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September 6, 2019
UK pledges greater use of Artificial Intelligence to repel military threats

UK pledges greater use of Artificial Intelligence to repel military threats

HMS Vigilant submarine prior to a test firing of an unarmed Trident ballistic missile in 2012Image copyright
Ministry of Defence

Greater use will be made of artificial intelligence (AI) and other new technologies to combat emerging global threats, the government has said.

A £160m fund will be set up to support new military capabilities to tackle space and cyber-threats.

Defence Secretary Gavin Williamson told MPs that AI had a growing role to play in protecting the UK’s submarine fleet.

But Labour said no new money had been earmarked to deal with the “affordability crisis” in procurement.

In a statement to MPs on the Modernising Defence Programme, a £1.8bn initiative launched in January to strengthen the armed forces, Mr Williamson said there would be increased focus on cutting-edge technologies to enable the UK to keep pace with competitors and adversaries.

But he said this would not be at the expense of conventional land, air and sea power, as he insisted there were no plans to cut the UK’s armoury of warships, submarines, armoured vehicles, helicopters and jets.

Artificial intelligence, he said, would be integrated into new programmes as the UK strove to harness its “world-leading array of capabilities” as effectively as possible.

‘Five domains’

In particular, new “Spearhead” programmes would seek to apply modern technologies to sub-surface submarine threats, surveillance and reconnaissance capabilities, and command and control in land operations.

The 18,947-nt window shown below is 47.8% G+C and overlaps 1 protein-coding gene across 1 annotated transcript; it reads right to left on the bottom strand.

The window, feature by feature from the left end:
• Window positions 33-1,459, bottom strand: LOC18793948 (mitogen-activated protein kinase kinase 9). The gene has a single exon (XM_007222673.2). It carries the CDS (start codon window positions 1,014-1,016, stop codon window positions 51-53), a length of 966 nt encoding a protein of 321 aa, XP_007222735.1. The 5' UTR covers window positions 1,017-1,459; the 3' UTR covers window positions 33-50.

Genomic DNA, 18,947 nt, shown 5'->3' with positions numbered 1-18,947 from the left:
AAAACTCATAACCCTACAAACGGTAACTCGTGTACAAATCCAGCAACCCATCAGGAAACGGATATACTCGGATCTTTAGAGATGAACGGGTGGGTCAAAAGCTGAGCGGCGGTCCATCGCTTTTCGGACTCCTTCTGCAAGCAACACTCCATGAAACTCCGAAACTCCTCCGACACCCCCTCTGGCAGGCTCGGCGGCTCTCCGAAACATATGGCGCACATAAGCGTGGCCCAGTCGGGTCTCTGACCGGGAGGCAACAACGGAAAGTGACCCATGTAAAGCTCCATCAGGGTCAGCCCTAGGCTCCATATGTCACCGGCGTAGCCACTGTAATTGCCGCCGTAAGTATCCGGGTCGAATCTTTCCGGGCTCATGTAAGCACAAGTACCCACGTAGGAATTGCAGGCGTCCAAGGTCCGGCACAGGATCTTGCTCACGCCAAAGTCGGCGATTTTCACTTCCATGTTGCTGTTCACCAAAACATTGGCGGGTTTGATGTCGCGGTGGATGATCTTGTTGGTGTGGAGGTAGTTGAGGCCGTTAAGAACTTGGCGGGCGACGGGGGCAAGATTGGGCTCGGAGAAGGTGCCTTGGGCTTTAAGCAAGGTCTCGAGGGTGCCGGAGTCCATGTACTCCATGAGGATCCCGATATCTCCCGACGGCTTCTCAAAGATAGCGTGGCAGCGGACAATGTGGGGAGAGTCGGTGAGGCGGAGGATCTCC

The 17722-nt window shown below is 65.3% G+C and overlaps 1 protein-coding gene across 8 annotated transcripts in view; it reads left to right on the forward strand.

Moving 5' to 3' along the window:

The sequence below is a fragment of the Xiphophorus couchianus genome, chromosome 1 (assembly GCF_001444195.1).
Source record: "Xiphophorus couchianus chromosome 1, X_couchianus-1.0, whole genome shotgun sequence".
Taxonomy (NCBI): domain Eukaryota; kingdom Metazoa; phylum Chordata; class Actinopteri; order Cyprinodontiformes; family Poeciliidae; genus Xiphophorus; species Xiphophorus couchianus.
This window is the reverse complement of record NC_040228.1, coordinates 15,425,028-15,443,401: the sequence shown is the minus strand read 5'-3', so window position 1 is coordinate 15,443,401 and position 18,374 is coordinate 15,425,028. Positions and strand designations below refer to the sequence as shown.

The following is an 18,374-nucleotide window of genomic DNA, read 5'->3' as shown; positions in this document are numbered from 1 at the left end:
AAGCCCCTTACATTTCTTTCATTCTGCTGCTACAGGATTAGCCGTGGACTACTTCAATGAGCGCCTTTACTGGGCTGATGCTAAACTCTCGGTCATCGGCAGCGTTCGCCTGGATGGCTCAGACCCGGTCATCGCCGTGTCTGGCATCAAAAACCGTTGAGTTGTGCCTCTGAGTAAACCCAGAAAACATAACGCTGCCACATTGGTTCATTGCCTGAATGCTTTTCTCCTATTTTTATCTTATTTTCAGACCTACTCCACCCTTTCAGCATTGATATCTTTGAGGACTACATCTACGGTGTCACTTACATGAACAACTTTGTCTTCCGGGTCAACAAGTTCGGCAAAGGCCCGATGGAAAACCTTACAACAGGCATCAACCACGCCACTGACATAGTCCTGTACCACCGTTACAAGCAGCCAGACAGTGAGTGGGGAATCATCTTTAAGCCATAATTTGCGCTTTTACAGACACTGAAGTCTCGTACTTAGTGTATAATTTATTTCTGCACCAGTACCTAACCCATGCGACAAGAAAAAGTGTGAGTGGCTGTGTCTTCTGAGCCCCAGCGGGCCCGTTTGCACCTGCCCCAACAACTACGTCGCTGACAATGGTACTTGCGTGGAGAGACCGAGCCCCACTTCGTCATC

“Our adversaries and competitors are accelerating the development of new capabilities and strategies,” he said.

“We must keep pace and conceive our joint force as consisting of five domains – air, land, sea, cyber and space – rather than the traditional three.”

Mr Williamson said spending on defence was increasing in real terms every year and the total budget would rise to £40bn by 2021.

But shadow defence secretary Nia Griffith said the Ministry of Defence’s own figures showed there was an estimated funding gap of between £7bn and £15bn in its defence equipment plan for the next decade.

She said Mr Williamson had to be honest about what programmes would be “deferred, de-scoped or deleted”.

“Either the government must come forward with enough additional funds to fill this gap, something the secretary of state has completely failed to do,” she said.

“Or he must be honest about the difficult choices that have to be made.”

In a recent report, the National Audit Office said 40% of the MoD’s budget would be allocated to equipment over the next 10 years and the plans as they stood were unaffordable.

Source BBC News

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